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If you’ve done any research at all into different browsers, you’re likely familiar with the fact that Chrome can be a bit of a resource hog — looking at Task Manager or Activity Monitor, you’ll often see Chrome at the top of the list.

But why does it use up so much RAM, especially compared to other browsers? And what can you do to keep it in check?

Does Chrome Really Use More RAM?

In short, yes. Chrome’s RAM-hungry reputation is deserved. Compared to other browsers, it doesn’t always use a huge amount of memory, but it does use more. ITPro’s recent test showed that with a Facebook page, a YouTube video, a BBC article, the Outlook web app, and a webpage open, Chrome used almost 600 MB of RAM, while Firefox used just over 400 MB.

And if you’ve ever run your own test, you’ll almost certainly have found that Chrome uses more memory than other browsers, including Opera, Firefox, Edge, and—just barely–Internet Explorer. Chrome is one of the fastest browsers Which Browser Is Best? Edge vs. Chrome vs. Opera vs. Firefox Which Browser Is Best? Edge vs. Chrome vs. Opera vs. Firefox The browser you're using right now may not be the best one for you. The browser arena changes so frequently that your conclusions from comparisons made last year may be completely wrong this year. Read More out there, but it needs a lot of resources to take that title.

Why Does Chrome Use So Much RAM?

To understand why Chrome uses so much memory, you need to understand a bit about what makes Chrome different from other browsers. Every app on your computer runs a number of processes in your computer’s RAM, where the hard work of running your computer is done. RAM is temporary storage for data, and it’s very fast; your CPU can access the data that’s there much faster than it could pull the data off of your hard drive.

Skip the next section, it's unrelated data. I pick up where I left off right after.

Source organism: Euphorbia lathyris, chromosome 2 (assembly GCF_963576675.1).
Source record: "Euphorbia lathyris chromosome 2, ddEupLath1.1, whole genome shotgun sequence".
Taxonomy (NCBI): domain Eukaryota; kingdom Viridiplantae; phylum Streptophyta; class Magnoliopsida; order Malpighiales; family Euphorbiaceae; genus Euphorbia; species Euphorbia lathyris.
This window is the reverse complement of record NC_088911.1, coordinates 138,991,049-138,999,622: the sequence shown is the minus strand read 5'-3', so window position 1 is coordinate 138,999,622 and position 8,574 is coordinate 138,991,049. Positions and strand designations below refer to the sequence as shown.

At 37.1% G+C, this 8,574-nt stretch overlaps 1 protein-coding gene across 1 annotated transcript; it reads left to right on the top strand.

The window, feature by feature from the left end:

What makes Chrome’s use of RAM unique is that it stores every tab, plugin, and extension in a different RAM process. This is called process isolation, and it prevents one process from writing to another one. This is why you see a ton of different entries for Chrome when you open up Task Manager or Activity Monitor on your computer. Each of these processes only uses a small amount of memory, but when you add them up, the load can be very high.

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chrome-activity

Why does Chrome use RAM in this way? It has to do with stability and speed.

By running each process separately, if one of them crashes, the entire browser remains stable. Sometimes a plugin will fail, for example, and that will require that you refresh the tab. If every tab and plugin was run in the same process, it could require that you close and reopen the whole browser, instead of just the tab.